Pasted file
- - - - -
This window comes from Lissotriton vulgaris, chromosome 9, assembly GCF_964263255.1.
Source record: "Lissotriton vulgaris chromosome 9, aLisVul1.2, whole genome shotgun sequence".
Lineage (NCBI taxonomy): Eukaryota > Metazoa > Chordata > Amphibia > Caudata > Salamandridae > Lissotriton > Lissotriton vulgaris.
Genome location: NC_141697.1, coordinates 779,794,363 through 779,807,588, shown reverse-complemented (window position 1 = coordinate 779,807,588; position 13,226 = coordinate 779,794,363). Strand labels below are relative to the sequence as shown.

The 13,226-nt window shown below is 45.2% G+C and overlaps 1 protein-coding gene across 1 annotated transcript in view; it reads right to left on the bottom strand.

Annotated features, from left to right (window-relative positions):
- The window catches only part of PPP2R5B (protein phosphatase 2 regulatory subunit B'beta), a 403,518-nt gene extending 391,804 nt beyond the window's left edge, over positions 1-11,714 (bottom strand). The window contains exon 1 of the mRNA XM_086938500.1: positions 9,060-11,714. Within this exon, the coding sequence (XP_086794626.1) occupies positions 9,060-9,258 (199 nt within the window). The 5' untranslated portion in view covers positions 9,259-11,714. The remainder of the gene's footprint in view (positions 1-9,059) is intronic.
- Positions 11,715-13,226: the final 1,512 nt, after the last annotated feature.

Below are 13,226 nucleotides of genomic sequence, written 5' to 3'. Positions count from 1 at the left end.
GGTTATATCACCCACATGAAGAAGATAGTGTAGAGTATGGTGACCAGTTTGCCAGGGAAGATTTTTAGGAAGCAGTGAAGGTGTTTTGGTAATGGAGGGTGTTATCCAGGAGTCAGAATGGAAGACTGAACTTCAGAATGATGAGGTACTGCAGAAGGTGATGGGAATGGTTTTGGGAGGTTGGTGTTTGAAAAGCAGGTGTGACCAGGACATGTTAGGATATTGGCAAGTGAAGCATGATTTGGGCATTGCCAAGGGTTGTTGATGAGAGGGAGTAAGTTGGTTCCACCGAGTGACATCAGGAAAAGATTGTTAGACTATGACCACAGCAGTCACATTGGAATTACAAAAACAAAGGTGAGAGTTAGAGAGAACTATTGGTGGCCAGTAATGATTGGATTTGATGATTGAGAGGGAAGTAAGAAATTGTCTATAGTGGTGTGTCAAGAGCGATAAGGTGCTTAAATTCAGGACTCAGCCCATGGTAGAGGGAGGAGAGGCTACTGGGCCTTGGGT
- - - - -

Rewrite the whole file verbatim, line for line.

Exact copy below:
This window comes from Lissotriton vulgaris, chromosome 9, assembly GCF_964263255.1.
Source record: "Lissotriton vulgaris chromosome 9, aLisVul1.2, whole genome shotgun sequence".
Lineage (NCBI taxonomy): Eukaryota > Metazoa > Chordata > Amphibia > Caudata > Salamandridae > Lissotriton > Lissotriton vulgaris.
Genome location: NC_141697.1, coordinates 779,794,363 through 779,807,588, shown reverse-complemented (window position 1 = coordinate 779,807,588; position 13,226 = coordinate 779,794,363). Strand labels below are relative to the sequence as shown.

The 13,226-nt window shown below is 45.2% G+C and overlaps 1 protein-coding gene across 1 annotated transcript in view; it reads right to left on the bottom strand.

Annotated features, from left to right (window-relative positions):
- The window catches only part of PPP2R5B (protein phosphatase 2 regulatory subunit B'beta), a 403,518-nt gene extending 391,804 nt beyond the window's left edge, over positions 1-11,714 (bottom strand). The window contains exon 1 of the mRNA XM_086938500.1: positions 9,060-11,714. Within this exon, the coding sequence (XP_086794626.1) occupies positions 9,060-9,258 (199 nt within the window). The 5' untranslated portion in view covers positions 9,259-11,714. The remainder of the gene's footprint in view (positions 1-9,059) is intronic.
- Positions 11,715-13,226: the final 1,512 nt, after the last annotated feature.

Below are 13,226 nucleotides of genomic sequence, written 5' to 3'. Positions count from 1 at the left end.
GGTTATATCACCCACATGAAGAAGATAGTGTAGAGTATGGTGACCAGTTTGCCAGGGAAGATTTTTAGGAAGCAGTGAAGGTGTTTTGGTAATGGAGGGTGTTATCCAGGAGTCAGAATGGAAGACTGAACTTCAGAATGATGAGGTACTGCAGAAGGTGATGGGAATGGTTTTGGGAGGTTGGTGTTTGAAAAGCAGGTGTGACCAGGACATGTTAGGATATTGGCAAGTGAAGCATGATTTGGGCATTGCCAAGGGTTGTTGATGAGAGGGAGTAAGTTGGTTCCACCGAGTGACATCAGGAAAAGATTGTTAGACTATGACCACAGCAGTCACATTGGAATTACAAAAACAAAGGTGAGAGTTAGAGAGAACTATTGGTGGCCAGTAATGATTGGATTTGATGATTGAGAGGGAAGTAAGAAATTGTCTATAGTGGTGTGTCAAGAGCGATAAGGTGCTTAAATTCAGGACTCAGCCCATGGTAGAGGGAGGAGAGGCTACTGGGCCTTGGGT